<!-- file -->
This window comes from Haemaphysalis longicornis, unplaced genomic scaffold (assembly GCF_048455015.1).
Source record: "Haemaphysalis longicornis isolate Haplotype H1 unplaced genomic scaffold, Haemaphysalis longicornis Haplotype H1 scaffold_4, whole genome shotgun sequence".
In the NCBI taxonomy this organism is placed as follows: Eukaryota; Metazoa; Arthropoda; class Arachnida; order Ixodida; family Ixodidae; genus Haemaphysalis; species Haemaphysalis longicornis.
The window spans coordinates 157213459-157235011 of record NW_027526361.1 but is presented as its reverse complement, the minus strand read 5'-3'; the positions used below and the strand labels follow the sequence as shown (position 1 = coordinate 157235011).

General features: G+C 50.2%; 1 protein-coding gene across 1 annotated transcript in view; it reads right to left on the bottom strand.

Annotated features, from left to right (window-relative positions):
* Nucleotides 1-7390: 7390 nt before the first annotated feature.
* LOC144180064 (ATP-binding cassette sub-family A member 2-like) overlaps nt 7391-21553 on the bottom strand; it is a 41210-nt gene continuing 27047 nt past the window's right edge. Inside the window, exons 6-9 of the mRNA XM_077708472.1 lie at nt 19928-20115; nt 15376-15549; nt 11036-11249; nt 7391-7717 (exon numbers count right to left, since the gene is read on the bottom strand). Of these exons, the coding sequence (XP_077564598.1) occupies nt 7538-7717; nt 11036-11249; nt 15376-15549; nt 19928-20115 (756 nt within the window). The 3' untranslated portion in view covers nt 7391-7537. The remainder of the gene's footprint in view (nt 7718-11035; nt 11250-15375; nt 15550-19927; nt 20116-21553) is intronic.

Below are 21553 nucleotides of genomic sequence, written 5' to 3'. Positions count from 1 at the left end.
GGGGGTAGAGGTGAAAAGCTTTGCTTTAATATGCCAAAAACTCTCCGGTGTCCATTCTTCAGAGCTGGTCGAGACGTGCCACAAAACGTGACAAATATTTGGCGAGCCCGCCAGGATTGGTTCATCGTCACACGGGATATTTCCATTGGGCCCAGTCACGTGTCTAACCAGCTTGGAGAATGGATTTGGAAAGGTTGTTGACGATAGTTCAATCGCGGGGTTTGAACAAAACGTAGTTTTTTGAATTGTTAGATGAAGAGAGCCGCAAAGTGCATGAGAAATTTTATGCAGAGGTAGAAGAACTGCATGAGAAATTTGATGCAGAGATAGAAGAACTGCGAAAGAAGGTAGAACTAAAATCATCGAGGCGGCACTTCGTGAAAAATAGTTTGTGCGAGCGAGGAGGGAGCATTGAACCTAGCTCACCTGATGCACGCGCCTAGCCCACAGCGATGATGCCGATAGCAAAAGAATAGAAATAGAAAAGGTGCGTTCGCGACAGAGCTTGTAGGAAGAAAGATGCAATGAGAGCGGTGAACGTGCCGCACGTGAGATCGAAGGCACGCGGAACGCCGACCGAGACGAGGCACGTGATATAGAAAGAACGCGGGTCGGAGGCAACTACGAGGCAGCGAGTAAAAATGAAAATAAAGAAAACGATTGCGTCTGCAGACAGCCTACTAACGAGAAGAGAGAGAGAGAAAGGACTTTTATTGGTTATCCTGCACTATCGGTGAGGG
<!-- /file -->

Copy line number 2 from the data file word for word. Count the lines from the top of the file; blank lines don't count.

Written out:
Source record: "Haemaphysalis longicornis isolate Haplotype H1 unplaced genomic scaffold, Haemaphysalis longicornis Haplotype H1 scaffold_4, whole genome shotgun sequence".